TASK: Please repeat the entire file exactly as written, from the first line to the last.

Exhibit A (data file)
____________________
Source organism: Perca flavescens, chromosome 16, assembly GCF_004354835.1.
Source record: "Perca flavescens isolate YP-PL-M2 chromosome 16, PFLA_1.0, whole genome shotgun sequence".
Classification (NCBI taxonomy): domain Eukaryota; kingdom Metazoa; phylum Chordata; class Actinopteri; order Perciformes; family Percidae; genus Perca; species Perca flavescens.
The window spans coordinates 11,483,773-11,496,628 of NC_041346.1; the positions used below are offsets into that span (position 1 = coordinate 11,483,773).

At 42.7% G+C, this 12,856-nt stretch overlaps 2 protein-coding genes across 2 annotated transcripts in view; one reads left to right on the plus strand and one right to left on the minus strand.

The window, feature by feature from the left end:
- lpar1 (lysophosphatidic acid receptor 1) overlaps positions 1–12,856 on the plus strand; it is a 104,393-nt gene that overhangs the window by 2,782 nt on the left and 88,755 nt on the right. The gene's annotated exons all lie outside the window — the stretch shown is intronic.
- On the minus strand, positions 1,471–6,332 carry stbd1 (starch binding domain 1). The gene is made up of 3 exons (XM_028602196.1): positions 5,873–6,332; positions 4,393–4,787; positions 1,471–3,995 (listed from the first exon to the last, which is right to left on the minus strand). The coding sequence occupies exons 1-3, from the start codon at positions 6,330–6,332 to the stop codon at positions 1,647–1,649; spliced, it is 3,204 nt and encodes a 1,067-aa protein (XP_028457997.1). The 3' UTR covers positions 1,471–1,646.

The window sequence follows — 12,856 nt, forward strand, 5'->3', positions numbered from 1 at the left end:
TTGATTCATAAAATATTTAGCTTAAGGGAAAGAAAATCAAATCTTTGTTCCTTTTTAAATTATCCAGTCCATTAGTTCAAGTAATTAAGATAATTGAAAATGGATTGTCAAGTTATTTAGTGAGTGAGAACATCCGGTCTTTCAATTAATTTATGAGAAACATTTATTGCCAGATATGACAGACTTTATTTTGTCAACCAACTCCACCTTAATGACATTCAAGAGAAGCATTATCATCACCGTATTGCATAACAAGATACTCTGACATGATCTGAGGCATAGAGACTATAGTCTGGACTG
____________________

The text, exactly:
Source organism: Perca flavescens, chromosome 16, assembly GCF_004354835.1.
Source record: "Perca flavescens isolate YP-PL-M2 chromosome 16, PFLA_1.0, whole genome shotgun sequence".
Classification (NCBI taxonomy): domain Eukaryota; kingdom Metazoa; phylum Chordata; class Actinopteri; order Perciformes; family Percidae; genus Perca; species Perca flavescens.
The window spans coordinates 11,483,773-11,496,628 of NC_041346.1; the positions used below are offsets into that span (position 1 = coordinate 11,483,773).

At 42.7% G+C, this 12,856-nt stretch overlaps 2 protein-coding genes across 2 annotated transcripts in view; one reads left to right on the plus strand and one right to left on the minus strand.

The window, feature by feature from the left end:
- lpar1 (lysophosphatidic acid receptor 1) overlaps positions 1–12,856 on the plus strand; it is a 104,393-nt gene that overhangs the window by 2,782 nt on the left and 88,755 nt on the right. The gene's annotated exons all lie outside the window — the stretch shown is intronic.
- On the minus strand, positions 1,471–6,332 carry stbd1 (starch binding domain 1). The gene is made up of 3 exons (XM_028602196.1): positions 5,873–6,332; positions 4,393–4,787; positions 1,471–3,995 (listed from the first exon to the last, which is right to left on the minus strand). The coding sequence occupies exons 1-3, from the start codon at positions 6,330–6,332 to the stop codon at positions 1,647–1,649; spliced, it is 3,204 nt and encodes a 1,067-aa protein (XP_028457997.1). The 3' UTR covers positions 1,471–1,646.

The window sequence follows — 12,856 nt, forward strand, 5'->3', positions numbered from 1 at the left end:
TTGATTCATAAAATATTTAGCTTAAGGGAAAGAAAATCAAATCTTTGTTCCTTTTTAAATTATCCAGTCCATTAGTTCAAGTAATTAAGATAATTGAAAATGGATTGTCAAGTTATTTAGTGAGTGAGAACATCCGGTCTTTCAATTAATTTATGAGAAACATTTATTGCCAGATATGACAGACTTTATTTTGTCAACCAACTCCACCTTAATGACATTCAAGAGAAGCATTATCATCACCGTATTGCATAACAAGATACTCTGACATGATCTGAGGCATAGAGACTATAGTCTGGACTG